Current Status of No-Fault
Between 1970 and 1975, twenty-four states and several Canadian provinces enacted some form of no-fault law for driver’s insurance. The only “pure” no-fault legislation is in force in the Canadian provinces of Manitoba and Quebec.
In several states in the US, the consumer is given a choice when purchasing or renewing an insurance policy of either “full tort,” the traditional method of proving negligence, or “limited tort,” otherwise known as no-fault. The default, where the consumer makes no choice one way or the other, is “full tort” in some states and “limited tort” in others.
While we’re discussing no-fault insurance, a distinction must be made between liability insurance and collision insurance. In an accident, damage can be done to your car, to the other driver’s car, to the other driver, and to other property.
Collision insurance always pays for the repairs to your own vehicle, no matter what the situation is. If you do not have collision insurance and have an accident, then you pay the repair or replacement costs for your car yourself. Collision insurance never pays for repairs to the other driver’s car or to property — that is what liability insurance is for.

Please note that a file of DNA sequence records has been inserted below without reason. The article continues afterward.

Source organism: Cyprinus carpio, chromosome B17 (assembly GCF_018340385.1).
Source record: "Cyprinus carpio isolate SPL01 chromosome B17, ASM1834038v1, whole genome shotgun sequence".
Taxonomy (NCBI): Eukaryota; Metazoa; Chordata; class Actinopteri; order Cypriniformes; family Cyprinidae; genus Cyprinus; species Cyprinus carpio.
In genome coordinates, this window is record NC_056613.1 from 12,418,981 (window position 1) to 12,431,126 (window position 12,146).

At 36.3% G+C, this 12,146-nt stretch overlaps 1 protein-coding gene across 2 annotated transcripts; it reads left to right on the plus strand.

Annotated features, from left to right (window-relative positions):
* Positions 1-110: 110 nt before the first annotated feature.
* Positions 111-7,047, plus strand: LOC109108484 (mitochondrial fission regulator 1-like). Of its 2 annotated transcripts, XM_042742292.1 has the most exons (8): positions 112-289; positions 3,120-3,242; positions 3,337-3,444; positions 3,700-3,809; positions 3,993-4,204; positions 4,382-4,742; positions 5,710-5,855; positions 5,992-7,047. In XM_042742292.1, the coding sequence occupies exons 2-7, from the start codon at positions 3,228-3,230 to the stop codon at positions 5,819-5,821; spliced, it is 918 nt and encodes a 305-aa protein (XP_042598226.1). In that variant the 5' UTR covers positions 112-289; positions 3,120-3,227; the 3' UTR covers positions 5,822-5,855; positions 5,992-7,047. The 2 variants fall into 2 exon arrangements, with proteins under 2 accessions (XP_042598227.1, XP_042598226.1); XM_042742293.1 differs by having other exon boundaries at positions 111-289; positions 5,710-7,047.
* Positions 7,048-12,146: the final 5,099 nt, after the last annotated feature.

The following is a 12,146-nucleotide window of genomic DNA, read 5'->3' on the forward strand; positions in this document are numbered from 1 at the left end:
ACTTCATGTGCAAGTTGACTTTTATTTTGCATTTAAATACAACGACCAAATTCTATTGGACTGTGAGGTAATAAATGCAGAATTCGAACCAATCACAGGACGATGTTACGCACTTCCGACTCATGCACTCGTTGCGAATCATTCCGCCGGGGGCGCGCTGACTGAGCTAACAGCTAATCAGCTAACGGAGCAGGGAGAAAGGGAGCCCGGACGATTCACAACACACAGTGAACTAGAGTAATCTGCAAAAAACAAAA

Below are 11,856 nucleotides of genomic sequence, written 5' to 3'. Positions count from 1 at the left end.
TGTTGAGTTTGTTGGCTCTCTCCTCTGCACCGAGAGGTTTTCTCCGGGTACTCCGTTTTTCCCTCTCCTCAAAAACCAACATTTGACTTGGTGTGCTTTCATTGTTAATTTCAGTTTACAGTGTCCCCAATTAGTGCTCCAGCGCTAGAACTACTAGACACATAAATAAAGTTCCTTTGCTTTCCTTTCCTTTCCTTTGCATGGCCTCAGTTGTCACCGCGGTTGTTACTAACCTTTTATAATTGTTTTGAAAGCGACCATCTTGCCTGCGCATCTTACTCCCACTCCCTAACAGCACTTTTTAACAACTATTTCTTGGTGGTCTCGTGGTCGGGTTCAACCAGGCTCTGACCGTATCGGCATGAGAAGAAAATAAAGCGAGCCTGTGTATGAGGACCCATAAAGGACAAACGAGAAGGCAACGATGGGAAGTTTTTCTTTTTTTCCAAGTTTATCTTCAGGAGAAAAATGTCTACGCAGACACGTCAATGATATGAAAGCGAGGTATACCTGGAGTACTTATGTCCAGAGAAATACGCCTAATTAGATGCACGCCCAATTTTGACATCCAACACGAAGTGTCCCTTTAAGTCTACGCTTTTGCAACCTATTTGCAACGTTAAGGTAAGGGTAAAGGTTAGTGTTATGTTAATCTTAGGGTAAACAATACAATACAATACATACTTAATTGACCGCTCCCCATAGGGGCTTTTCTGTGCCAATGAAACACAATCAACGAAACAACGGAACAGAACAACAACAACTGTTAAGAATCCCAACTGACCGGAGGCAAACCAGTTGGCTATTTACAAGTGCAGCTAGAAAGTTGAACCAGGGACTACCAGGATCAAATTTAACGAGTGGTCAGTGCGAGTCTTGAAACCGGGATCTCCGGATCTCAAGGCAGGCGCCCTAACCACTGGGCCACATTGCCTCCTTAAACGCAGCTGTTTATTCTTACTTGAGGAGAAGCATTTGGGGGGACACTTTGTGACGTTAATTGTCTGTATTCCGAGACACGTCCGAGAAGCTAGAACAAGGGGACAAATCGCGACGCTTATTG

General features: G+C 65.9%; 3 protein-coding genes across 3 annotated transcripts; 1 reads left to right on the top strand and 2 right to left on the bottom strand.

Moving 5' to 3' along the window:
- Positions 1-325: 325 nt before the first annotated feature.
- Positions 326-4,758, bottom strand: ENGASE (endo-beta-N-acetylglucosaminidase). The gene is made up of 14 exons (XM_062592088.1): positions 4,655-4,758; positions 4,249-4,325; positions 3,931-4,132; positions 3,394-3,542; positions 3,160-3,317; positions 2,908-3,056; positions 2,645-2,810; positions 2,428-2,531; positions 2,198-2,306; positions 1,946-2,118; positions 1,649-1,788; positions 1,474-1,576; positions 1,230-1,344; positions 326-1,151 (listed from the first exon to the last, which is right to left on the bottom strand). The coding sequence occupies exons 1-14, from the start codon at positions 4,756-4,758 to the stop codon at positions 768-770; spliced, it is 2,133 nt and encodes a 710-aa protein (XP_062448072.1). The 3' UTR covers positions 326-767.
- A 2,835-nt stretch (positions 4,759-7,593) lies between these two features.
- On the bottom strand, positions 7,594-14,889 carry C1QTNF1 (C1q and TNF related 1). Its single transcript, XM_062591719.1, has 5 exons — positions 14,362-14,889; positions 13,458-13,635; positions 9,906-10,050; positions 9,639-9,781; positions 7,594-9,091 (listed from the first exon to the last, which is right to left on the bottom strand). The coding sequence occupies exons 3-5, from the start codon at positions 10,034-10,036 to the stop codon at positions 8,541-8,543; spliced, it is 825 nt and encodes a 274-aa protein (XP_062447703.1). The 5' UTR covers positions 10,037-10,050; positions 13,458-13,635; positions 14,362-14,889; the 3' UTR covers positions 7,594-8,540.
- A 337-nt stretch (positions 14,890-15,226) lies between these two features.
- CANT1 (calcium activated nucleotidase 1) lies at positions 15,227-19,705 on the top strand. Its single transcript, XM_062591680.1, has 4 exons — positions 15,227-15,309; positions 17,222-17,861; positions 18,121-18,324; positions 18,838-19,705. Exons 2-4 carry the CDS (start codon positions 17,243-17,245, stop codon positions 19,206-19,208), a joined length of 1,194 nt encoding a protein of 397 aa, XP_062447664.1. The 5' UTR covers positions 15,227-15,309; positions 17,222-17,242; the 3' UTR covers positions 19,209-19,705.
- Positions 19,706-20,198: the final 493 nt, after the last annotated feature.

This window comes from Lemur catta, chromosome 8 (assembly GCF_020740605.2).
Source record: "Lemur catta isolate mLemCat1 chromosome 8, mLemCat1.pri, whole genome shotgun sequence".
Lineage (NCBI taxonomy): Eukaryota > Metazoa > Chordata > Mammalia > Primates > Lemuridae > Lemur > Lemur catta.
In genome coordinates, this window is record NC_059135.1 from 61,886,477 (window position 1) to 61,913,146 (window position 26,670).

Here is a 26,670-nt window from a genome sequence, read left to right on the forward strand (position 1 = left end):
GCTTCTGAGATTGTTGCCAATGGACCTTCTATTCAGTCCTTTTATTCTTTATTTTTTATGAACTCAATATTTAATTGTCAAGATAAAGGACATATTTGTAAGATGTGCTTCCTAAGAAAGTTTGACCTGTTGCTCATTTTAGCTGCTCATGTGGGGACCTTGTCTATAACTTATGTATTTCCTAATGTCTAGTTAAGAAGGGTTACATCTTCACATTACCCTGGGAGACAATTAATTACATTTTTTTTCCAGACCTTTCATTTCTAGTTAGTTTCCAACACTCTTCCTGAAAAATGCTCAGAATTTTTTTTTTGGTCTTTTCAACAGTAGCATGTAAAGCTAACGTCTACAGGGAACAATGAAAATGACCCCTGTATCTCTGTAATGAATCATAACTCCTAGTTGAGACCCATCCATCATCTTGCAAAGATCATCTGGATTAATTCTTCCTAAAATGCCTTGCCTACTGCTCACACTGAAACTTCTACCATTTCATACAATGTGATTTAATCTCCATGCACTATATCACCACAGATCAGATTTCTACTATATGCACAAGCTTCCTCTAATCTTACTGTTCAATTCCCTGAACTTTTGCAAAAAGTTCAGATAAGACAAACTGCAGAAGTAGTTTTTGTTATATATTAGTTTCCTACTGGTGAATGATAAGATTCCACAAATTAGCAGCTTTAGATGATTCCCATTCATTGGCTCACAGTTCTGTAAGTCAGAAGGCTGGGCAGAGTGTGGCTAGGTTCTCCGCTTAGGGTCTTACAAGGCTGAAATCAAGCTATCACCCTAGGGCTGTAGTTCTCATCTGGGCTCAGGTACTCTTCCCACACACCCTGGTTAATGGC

You are always required to have liability insurance on your vehicle in the US or in Canada.
If no-fault insurance is in effect for both drivers, then liability insurance will only cover damage to property and to the other driver, because each driver’s collision insurance, if any, will cover the damage to their own car.
If no-fault insurance is not in effect, then the liability insurance of the driver at fault will pay for the damage to the vehicle of the driver not at fault. If the fault is found to be 50/50, then liability insurance does not come into play at all for vehicle repair, and each driver’s own collision insurance, if any, will pay for the damage to a driver’s own car.
Liability and No-Fault
But we haven’t even counted in medical expenses for the other driver — this area is where the numbers mount up fast. The lesson to be learned here is that the mandated minimum of liability insurance is, even in a no-fault situation, not enough to cover the possible total cost of vehicle damages and medical costs resulting from an accident.